Probably the lowest moment for me as I researched my 2014 biography of George Whitefield came at the Evangelical Library in the northern suburbs of London. That library owns dozens of letters to and from Whitefield, and I had arrived to read their collection.
A little background: Whitefield, the most influential evangelist of the First Great Awakening in Britain and America, was a slaveowner. Colonial Georgia had originally banned slavery, a ban that Whitefield sought to overturn. He wanted to fund his Bethesda orphanage in Georgia partly through setting up plantations in the colony. He was likely the most influential advocate pushing the Georgia trustees to legalize the institution of slavery.
Then comes the low point: Whitefield earlier had said he would wait to introduce slaves in Georgia until they became legal. But I found a letter at the Evangelical Library from 1749, in which a white Bethesda resident reported to Whitefield that there were already at least five “negros” (presumably slaves) working at Bethesda. The black workers were clearing land for a plantation.
Slavery only became legal in Georgia in 1751; apparently, Whitefield permitted its illegal introduction in Georgia after all. By the mid-1740s, many slaves had already been smuggled into the colony, and by 1749, Whitefield and many Georgia property owners were certain the trustees would legalize the slaves’ presence soon anyway. So, capping off the biggest moral problem in Whitefield’s biography, he seems to have been willing to break the law, so much did he want slaves brought into Georgia.
For someone who specializes in 18th-century history, the question of slavery is an ever-present problem. As an evangelical, I deeply admire the work of Jonathan Edwards and George Whitefield, but I can’t get around the fact that they both owned slaves.
What do we do about flawed historical heroes like these? Christians are hardly unique in having to deal with the issue; it’s also an American problem and a human problem. It’s American in the sense that America was founded on the fundamental tension between liberty and slavery. Thus, we have a panoply of historical heroes in America (George Washington, Benjamin Franklin, Robert E. Lee, and many more) who were also slaveowners.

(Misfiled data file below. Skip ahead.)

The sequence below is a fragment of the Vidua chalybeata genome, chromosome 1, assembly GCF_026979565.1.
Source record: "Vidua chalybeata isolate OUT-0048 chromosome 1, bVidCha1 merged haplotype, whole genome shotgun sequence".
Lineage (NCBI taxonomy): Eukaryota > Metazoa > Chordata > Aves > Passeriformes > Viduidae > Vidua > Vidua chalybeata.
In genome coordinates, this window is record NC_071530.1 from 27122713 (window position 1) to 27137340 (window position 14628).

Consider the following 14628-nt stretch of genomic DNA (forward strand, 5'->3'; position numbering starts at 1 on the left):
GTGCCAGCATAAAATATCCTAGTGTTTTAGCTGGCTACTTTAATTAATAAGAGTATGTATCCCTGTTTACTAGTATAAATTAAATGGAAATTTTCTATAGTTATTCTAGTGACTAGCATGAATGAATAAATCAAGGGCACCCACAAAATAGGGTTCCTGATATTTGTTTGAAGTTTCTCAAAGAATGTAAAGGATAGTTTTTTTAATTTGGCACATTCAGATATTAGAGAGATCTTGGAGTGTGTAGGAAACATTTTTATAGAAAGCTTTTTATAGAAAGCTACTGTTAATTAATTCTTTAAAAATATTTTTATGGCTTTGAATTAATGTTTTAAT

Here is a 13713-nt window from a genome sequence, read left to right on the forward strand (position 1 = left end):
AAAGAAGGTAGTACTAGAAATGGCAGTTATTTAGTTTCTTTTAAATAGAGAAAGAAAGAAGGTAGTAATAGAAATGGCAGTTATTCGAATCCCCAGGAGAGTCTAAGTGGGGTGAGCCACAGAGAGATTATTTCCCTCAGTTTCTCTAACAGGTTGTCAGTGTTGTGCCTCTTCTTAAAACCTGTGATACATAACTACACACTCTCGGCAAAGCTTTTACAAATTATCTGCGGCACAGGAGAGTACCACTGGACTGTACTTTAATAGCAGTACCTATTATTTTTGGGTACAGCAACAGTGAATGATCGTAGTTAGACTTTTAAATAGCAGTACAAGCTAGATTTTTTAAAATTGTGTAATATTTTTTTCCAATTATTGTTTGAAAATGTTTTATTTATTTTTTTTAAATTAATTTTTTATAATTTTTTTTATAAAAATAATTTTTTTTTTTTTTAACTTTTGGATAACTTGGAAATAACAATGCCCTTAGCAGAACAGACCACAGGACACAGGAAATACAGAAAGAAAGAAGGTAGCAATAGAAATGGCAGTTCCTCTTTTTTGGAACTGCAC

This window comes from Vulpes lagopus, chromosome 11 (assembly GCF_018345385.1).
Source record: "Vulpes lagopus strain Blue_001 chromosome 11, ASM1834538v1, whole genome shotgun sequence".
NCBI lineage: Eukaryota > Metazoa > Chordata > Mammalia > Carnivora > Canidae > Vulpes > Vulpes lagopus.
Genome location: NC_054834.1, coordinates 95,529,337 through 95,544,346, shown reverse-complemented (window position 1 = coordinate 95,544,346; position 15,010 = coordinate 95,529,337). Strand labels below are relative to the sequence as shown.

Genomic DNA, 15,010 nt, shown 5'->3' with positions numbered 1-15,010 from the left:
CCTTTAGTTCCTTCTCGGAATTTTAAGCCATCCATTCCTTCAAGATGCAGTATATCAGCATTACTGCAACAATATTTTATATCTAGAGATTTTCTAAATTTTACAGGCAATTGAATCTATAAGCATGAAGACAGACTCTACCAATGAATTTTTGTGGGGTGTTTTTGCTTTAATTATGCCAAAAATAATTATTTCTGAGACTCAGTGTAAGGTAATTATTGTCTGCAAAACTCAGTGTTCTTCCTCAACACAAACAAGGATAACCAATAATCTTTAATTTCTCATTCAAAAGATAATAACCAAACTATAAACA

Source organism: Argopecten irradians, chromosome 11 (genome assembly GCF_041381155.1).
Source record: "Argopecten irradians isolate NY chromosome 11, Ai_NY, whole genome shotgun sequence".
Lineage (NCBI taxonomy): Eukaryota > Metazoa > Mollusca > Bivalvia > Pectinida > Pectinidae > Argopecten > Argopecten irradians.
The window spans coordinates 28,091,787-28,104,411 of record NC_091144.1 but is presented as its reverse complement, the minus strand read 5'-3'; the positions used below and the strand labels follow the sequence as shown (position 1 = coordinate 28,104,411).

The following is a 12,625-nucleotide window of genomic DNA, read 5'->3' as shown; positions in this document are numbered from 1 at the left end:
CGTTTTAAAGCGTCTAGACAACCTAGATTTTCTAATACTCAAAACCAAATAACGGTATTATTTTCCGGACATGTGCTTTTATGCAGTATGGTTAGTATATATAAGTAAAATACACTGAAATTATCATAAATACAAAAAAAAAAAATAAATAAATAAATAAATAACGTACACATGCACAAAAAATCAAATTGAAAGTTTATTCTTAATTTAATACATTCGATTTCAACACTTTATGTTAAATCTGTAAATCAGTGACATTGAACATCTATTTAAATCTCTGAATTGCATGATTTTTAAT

But this is also a human problem in the sense that every historical hero has his or her imperfections, if not grotesque sins. Protestant celebrations of the 500th anniversary of the Reformation were tempered, for example, by the acknowledgment that Martin Luther made a host of vile anti-Jewish remarks, especially late in his life. Admirers of Martin Luther King Jr. likewise have to face evidence of serial adultery.
I am conflicted myself about what to do about these problems. Christian responses to figures such as Whitefield run the gamut from admiring defensiveness to utter condemnation. Let me illustrate by citing an eclectic assortment of reactions to Whitefield and his historic contemporaries.
How to Respond?
Some would advocate a don’t harp on it approach to dealing with Whitefield, evangelicals, and slavery. For example, an anonymous “Amazon customer,” in his three-star review of my Whitefield book, wrote, “I have a problem with the . . . overly critical tone Kidd used when addressing the slavery issue. Slavery is evil and it should have been recognized and dealt with before it was, but in the milieu of all that was going on in Whitefield’s ministry, I doubt Whitefield had the time to ponder or address some very important issues.” If you read my book, you’ll find that he actually did ponder “some very important issues,” including slavery.
Some Christian history writers, especially those outside of academia, find it inappropriate to focus on the failings of someone like Whitefield when his ministry did so much manifest good. You just write about the good and don’t mention the bad.